On Dangerous Ground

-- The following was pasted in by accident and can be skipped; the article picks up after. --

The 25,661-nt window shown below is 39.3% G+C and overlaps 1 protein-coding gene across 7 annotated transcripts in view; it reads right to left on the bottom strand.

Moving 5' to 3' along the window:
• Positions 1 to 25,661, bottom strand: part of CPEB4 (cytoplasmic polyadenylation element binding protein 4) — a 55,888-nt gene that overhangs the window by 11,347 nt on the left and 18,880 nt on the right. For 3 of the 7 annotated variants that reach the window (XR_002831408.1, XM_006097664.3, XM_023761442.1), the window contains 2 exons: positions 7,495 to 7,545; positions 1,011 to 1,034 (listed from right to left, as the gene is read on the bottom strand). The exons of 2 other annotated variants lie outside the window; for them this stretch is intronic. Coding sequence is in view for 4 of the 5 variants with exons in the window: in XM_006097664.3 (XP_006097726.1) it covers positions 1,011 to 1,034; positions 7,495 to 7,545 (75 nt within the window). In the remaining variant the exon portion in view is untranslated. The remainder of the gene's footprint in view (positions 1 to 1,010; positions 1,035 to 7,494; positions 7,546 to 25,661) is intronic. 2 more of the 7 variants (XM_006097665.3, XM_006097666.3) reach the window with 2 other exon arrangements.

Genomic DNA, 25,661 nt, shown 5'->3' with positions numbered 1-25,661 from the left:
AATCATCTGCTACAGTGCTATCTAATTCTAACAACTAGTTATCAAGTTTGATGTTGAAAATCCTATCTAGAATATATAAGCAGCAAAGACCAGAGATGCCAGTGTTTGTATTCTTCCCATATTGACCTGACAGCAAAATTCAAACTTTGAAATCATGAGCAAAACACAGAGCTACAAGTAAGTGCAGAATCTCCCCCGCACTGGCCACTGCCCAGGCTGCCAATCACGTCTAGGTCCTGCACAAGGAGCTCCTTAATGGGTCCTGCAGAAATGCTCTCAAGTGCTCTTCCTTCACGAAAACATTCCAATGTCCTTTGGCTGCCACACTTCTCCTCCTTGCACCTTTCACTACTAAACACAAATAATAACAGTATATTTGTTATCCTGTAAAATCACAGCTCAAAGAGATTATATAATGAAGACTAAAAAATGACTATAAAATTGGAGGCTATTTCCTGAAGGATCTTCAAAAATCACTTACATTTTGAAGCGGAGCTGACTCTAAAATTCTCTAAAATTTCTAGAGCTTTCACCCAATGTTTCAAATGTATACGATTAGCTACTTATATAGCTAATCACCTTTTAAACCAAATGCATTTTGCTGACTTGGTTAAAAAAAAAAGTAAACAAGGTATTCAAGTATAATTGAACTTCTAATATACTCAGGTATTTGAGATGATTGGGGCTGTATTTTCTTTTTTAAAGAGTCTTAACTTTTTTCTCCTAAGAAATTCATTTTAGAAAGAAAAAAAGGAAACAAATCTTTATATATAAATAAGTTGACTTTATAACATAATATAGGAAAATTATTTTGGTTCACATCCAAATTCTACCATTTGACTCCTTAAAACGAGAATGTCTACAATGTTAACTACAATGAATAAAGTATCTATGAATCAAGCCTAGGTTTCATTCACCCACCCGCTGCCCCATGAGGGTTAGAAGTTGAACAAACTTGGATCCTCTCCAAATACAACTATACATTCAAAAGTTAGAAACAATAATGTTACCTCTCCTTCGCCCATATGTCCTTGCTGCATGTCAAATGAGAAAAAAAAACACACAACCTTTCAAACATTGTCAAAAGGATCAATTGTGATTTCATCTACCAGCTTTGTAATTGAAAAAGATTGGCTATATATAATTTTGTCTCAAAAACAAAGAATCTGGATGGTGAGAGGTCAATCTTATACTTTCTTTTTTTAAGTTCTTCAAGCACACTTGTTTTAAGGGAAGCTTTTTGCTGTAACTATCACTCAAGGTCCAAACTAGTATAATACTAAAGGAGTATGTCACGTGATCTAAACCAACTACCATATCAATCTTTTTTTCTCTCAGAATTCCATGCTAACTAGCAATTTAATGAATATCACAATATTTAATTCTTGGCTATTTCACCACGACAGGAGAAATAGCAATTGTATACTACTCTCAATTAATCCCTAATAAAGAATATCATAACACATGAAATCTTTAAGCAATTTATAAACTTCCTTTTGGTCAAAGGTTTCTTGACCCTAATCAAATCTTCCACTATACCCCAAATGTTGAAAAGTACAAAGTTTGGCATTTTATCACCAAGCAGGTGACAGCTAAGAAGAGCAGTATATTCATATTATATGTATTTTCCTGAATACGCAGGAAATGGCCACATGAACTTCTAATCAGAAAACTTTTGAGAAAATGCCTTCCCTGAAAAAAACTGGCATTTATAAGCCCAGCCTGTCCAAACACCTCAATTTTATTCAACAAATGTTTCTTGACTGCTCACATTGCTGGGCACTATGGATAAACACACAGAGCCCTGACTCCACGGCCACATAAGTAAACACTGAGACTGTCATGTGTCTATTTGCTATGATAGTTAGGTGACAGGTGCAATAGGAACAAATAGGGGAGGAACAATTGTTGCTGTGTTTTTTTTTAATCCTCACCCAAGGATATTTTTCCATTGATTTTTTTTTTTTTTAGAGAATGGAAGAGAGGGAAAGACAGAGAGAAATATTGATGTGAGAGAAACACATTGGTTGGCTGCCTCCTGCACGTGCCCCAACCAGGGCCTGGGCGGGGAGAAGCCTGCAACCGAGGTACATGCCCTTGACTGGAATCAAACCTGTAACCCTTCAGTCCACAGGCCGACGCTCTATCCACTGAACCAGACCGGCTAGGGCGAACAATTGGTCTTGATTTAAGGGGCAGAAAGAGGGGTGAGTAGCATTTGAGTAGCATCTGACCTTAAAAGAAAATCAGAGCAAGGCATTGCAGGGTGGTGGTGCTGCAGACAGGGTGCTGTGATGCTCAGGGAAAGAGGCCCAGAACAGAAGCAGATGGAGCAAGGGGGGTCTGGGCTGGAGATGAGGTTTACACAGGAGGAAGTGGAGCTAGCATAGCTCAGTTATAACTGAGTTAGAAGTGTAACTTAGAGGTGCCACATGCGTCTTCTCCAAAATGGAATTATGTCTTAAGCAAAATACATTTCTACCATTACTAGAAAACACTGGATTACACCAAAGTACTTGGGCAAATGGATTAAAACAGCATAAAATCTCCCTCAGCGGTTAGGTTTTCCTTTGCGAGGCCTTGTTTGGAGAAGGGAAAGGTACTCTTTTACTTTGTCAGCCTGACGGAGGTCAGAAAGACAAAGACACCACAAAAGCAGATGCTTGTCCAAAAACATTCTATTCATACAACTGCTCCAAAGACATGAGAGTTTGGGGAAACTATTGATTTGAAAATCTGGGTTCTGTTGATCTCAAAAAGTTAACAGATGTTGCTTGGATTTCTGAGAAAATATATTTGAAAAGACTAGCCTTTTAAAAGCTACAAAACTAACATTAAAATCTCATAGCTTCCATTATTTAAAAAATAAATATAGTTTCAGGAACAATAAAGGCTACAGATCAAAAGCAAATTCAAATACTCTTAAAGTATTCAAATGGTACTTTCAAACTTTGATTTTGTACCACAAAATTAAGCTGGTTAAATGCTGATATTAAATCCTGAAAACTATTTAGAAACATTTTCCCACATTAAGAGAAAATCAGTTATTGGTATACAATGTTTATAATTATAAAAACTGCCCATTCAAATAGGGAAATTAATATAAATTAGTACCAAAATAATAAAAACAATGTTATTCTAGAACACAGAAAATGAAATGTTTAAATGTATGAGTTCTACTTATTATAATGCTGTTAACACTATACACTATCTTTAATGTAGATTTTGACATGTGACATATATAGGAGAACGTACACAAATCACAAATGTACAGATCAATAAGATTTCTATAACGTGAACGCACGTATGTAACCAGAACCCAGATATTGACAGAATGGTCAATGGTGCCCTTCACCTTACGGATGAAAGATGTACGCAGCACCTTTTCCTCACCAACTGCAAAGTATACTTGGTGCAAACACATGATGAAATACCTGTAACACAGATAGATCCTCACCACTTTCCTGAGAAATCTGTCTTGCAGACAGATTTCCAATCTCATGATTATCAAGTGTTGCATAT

On Dangerous Ground (1952) may not have the optimum look or feel of what we have come to call classic film noir, but it certainly features one of the key characters in the canon the neurotic and tormented male cop. Ostensibly a member of society's guardians, he is in most ways worse than the criminal class he wars with. In this case he has the generic name Jim Wilson and he is played by the great Robert Ryan, invoking a facial vocabulary of knitted brows and vacant stares. On Dangerous Ground begins in the city, indeed on the streets at night, the quintessential noir location, but after 30 minutes makes an unusual shift, out to the country, the snow, the daylight, as Wilson is sent in pursuit of a murderer at the furthest edges of the film's world and Wilson's jurisdiction. When Wilson transitions from the city to the country, director Nicholas Ray replicates, in collaboration with photographer George E. Diskant (The Narrow Margin), the opening shots of the city at night seen from a car, but here showing snow, ice, bare trees, static and lonely roads, essentially turning a film noir into a film glacé. Wilson is a loner, an angry man thwarted and denigrated by the very society he is pledged to protect, prone to beating suspects if they are the least bit recalcitrant. However, as is typical in classical Hollywood cinema, he meets his mirror image in Walter Brent (Ward Bond), the father of the girl whose murderer Wilson is tasked to apprehend, a short-fused law and order country farmer who wants a lynching not a trial. Danny Malden (Sumner Williams) is the criminal on the lam, and Mary (Ida Lupino) is his blind sister, the sensitive love interest. Lupino does a poor job as a blind character (her hands appear to have eyes), and as the blind always do in B movies, she exists to delineate the emotional or moral blindness of others. The film's killer might remind some viewers of David Warner in Straw Dogs, and Wilson changes so much under Mary's influence that when he and Brent go hunting for Malden, Wilson is really there to stop Brent from killing the disturbed lad, which is the premise of that other great Ward Bond film, The Searchers. This was as personal a project as the studio system would allow a young director such as Ray at the time, with Ray seeking out producer John Houseman to help him pull it together, and Ray took On Dangerous Ground very personally indeed, so personally so he virtually disowned it after the film's end was altered with new scenes directed by Lupino. Until then, Wilson is very much like other Ray "heroes" such as Dixon Steele in In a Lonely Place, or Jim Stark in Rebel Without a Cause, successive editions of the modern alienated man with no true home, a character that Ray was much fixated on and which was much like Ray himself. On Dangerous Ground, part of Warner Home Video's "Film Noir Classic Collection: Vol. 3," comes in a reasonably good full-frame black-and-white transfer with adequate DD 1.0 audio, which does as much justice as it can to Bernard Herrmann's magnificently hectic score. Subtitles come in English, French, and Spanish. Supplements include the film's trailer and an efficient, quickly paced audio commentary by Glenn Erickson, the Internet's DVD Savant. Erickson is very good on the film's production history (RKO studio chief Howard Hughes delayed release for two years as he tinkered with the editing) and points out such novelties as the cameo, his first and last, by the film's writer, A.I. Bezzerides (They Drive by Night, Thieves' Highway, here adapting Gerald Butler's story Mad with Much Heart), and the evanescent presence of regional B-actress Cleo Moore, who appeared in numerous Hugo Haas films. Slimline snap-case in the box-set.